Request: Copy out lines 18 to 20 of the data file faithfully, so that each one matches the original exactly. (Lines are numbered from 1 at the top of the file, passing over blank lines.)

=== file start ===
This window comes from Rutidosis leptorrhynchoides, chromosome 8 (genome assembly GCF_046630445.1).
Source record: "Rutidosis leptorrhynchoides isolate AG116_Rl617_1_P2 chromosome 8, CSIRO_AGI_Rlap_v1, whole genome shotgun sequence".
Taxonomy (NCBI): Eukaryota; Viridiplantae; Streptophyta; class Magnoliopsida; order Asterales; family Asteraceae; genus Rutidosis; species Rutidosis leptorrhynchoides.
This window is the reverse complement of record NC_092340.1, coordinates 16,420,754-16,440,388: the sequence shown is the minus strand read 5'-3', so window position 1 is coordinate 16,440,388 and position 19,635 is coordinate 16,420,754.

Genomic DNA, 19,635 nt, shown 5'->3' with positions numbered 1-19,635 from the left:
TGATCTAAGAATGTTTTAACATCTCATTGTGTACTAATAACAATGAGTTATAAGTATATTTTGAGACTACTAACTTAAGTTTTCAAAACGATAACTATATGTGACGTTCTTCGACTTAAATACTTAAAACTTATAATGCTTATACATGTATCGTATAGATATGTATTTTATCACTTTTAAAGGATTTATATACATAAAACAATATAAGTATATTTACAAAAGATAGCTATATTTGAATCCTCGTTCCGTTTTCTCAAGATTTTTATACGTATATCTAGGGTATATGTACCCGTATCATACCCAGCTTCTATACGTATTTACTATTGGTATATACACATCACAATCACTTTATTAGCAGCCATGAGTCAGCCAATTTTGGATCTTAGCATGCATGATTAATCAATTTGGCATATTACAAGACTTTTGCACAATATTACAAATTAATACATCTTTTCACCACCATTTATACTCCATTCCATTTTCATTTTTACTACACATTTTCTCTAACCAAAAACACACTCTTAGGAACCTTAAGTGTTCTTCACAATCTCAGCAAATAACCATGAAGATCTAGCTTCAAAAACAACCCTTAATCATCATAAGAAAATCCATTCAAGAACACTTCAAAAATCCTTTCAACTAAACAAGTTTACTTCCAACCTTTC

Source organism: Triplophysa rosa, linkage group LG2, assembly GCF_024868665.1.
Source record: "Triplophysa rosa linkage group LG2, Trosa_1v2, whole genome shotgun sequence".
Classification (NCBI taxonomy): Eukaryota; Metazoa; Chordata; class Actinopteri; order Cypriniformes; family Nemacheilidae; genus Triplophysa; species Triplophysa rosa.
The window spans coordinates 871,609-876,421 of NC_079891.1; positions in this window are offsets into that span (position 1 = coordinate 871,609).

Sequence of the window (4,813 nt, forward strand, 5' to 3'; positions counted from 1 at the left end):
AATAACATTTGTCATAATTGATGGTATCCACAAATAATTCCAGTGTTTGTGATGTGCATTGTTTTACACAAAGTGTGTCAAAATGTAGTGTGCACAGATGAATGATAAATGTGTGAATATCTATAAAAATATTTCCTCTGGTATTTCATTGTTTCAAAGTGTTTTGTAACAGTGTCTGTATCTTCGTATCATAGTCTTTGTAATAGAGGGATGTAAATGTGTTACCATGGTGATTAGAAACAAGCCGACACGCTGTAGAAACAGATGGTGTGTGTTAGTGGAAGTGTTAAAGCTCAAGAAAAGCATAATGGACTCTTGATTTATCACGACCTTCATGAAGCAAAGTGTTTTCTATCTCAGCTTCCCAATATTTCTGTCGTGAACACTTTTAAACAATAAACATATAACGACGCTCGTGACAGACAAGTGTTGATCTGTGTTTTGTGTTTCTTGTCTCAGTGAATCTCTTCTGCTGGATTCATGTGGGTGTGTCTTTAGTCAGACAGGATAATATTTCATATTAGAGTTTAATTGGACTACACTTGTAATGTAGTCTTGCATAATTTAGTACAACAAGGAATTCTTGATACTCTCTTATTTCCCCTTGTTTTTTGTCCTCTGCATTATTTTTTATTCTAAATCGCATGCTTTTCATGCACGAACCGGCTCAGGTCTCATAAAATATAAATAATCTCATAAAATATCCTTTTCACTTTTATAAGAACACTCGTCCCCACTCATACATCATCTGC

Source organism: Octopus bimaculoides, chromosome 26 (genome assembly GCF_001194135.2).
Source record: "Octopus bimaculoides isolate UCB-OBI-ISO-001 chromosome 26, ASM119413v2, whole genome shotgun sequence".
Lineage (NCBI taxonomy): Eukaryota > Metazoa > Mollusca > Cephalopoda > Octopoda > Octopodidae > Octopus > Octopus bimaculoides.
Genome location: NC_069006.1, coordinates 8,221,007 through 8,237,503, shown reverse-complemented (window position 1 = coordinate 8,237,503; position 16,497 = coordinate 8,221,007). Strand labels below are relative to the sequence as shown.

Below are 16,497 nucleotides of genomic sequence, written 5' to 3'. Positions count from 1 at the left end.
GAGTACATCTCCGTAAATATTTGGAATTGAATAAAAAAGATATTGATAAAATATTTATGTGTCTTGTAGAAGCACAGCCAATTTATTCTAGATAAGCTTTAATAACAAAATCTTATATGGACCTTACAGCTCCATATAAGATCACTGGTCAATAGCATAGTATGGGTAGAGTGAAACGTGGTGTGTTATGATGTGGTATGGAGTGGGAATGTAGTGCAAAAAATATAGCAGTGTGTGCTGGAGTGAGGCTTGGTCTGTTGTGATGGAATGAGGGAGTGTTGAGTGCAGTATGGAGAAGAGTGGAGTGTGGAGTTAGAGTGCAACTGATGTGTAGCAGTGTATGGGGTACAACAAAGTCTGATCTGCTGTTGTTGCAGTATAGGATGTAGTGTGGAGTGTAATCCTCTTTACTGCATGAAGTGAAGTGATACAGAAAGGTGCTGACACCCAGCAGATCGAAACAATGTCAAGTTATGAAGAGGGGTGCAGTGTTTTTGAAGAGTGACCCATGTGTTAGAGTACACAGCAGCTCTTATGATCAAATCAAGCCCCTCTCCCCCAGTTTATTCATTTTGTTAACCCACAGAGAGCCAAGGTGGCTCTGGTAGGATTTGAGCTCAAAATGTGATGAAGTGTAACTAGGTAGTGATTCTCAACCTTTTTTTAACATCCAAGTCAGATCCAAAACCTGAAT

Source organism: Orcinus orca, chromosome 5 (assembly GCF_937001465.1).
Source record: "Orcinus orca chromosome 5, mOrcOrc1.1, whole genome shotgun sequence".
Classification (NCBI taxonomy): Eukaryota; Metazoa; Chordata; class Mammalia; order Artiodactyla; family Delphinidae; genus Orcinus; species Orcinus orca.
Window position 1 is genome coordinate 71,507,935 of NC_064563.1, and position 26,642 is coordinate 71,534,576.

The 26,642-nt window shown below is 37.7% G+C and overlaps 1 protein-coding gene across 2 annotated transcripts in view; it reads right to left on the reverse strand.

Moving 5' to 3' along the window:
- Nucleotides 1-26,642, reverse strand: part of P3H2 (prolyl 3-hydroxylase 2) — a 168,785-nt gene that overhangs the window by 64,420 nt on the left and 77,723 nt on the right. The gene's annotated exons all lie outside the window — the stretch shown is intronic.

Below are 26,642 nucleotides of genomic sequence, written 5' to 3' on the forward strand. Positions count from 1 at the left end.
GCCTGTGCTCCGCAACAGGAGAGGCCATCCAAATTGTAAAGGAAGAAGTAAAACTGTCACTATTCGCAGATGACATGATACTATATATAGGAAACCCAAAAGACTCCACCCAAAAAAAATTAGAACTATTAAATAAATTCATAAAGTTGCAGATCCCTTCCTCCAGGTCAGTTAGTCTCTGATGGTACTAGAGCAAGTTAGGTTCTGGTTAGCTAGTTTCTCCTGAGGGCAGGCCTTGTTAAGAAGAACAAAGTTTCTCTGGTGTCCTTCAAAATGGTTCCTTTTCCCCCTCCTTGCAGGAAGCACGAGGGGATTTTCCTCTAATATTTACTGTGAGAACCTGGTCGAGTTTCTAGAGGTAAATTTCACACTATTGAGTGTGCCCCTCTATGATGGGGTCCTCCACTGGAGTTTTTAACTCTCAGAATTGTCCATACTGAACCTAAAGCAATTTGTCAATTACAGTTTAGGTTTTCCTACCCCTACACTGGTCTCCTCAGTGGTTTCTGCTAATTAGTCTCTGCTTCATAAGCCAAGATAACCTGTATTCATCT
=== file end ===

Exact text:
GAGTACATCTCCGTAAATATTTGGAATTGAATAAAAAAGATATTGATAAAATATTTATGTGTCTTGTAGAAGCACAGCCAATTTATTCTAGATAAGCTTTAATAACAAAATCTTATATGGACCTTACAGCTCCATATAAGATCACTGGTCAATAGCATAGTATGGGTAGAGTGAAACGTGGTGTGTTATGATGTGGTATGGAGTGGGAATGTAGTGCAAAAAATATAGCAGTGTGTGCTGGAGTGAGGCTTGGTCTGTTGTGATGGAATGAGGGAGTGTTGAGTGCAGTATGGAGAAGAGTGGAGTGTGGAGTTAGAGTGCAACTGATGTGTAGCAGTGTATGGGGTACAACAAAGTCTGATCTGCTGTTGTTGCAGTATAGGATGTAGTGTGGAGTGTAATCCTCTTTACTGCATGAAGTGAAGTGATACAGAAAGGTGCTGACACCCAGCAGATCGAAACAATGTCAAGTTATGAAGAGGGGTGCAGTGTTTTTGAAGAGTGACCCATGTGTTAGAGTACACAGCAGCTCTTATGATCAAATCAAGCCCCTCTCCCCCAGTTTATTCATTTTGTTAACCCACAGAGAGCCAAGGTGGCTCTGGTAGGATTTGAGCTCAAAATGTGATGAAGTGTAACTAGGTAGTGATTCTCAACCTTTTTTTAACATCCAAGTCAGATCCAAAACCTGAAT

Source organism: Orcinus orca, chromosome 5 (assembly GCF_937001465.1).
Source record: "Orcinus orca chromosome 5, mOrcOrc1.1, whole genome shotgun sequence".